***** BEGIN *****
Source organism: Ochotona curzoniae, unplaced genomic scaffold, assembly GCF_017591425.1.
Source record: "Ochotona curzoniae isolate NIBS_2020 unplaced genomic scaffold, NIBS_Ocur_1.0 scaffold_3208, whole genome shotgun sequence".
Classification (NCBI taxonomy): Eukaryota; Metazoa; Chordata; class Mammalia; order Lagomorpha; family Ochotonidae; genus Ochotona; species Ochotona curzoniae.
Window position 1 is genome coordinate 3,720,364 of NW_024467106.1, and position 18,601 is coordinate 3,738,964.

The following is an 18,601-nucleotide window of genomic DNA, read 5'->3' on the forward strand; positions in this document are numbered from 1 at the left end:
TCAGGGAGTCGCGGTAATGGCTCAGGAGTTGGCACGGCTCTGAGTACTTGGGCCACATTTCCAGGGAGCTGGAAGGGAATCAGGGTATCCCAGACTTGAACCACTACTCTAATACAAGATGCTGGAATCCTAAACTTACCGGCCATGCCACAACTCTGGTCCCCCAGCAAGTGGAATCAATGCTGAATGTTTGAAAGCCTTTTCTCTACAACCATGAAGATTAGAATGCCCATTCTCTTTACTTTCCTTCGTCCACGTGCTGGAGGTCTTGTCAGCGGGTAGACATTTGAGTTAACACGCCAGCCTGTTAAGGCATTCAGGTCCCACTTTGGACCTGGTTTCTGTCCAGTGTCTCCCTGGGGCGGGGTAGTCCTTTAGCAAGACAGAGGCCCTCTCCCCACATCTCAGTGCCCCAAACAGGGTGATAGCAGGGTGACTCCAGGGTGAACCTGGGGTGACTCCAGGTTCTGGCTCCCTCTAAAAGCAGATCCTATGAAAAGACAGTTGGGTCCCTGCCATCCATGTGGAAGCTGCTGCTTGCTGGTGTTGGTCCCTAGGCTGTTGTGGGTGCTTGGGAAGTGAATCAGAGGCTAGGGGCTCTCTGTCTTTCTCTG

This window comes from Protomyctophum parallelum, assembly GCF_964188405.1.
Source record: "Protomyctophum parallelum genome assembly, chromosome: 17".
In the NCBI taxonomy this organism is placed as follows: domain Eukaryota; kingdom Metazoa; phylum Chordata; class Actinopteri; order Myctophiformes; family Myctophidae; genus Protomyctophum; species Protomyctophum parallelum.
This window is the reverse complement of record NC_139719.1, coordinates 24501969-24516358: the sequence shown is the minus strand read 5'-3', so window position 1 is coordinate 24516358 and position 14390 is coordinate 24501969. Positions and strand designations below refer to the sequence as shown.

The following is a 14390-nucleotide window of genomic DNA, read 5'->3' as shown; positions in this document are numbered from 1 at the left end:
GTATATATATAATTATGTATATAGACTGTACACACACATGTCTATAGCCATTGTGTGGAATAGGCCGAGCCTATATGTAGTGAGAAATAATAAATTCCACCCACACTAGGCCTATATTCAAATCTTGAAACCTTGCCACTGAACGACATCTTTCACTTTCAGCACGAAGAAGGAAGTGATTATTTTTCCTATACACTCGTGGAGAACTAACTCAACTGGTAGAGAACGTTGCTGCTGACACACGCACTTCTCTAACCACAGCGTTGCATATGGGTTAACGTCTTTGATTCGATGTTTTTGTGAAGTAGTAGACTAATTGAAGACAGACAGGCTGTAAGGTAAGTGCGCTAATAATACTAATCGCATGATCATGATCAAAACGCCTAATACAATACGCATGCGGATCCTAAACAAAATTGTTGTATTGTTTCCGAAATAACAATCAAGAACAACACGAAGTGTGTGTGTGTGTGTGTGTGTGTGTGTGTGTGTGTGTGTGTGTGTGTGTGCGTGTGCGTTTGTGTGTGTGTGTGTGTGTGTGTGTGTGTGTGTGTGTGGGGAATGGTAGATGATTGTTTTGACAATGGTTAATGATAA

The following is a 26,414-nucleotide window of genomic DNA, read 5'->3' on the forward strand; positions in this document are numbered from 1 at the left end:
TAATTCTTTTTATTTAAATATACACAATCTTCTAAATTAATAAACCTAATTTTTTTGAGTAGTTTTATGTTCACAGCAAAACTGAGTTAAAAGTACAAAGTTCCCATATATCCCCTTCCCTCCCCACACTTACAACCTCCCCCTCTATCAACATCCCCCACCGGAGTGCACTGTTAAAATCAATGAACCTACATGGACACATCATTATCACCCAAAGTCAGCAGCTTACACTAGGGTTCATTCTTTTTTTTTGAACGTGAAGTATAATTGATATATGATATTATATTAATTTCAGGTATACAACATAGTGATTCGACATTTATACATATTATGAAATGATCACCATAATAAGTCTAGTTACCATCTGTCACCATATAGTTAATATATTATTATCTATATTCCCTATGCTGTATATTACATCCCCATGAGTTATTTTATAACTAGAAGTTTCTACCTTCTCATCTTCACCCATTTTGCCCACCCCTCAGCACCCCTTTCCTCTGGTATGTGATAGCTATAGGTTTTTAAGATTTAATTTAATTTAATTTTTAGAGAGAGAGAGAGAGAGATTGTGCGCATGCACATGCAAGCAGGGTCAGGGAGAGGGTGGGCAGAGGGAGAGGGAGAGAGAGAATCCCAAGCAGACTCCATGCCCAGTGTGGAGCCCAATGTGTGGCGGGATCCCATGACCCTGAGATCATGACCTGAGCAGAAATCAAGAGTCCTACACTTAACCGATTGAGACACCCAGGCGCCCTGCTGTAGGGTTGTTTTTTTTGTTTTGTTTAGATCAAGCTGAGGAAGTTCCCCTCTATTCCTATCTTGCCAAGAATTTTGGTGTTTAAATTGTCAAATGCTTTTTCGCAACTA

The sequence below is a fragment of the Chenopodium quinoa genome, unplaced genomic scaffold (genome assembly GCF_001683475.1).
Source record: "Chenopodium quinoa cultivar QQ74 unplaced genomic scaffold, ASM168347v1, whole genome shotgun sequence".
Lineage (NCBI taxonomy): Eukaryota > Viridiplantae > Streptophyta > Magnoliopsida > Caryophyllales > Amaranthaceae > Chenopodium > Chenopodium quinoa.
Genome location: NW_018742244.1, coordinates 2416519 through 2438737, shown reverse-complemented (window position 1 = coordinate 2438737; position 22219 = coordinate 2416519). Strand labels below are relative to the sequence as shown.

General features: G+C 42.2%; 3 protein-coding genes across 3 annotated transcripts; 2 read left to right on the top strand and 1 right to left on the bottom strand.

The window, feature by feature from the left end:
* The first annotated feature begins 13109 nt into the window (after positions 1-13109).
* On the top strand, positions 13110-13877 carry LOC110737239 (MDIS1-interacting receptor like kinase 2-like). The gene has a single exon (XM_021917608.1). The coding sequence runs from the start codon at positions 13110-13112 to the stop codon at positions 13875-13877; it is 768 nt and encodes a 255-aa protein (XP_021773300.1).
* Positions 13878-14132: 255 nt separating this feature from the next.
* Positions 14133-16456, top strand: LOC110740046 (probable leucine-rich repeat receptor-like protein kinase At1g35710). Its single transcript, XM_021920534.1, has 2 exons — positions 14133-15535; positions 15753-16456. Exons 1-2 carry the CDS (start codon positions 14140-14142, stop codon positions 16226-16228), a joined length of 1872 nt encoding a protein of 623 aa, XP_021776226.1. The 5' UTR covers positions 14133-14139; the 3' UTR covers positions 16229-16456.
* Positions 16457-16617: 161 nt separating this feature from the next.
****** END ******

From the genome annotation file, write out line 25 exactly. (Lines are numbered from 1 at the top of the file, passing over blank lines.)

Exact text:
* Positions 16457-16617: 161 nt separating this feature from the next.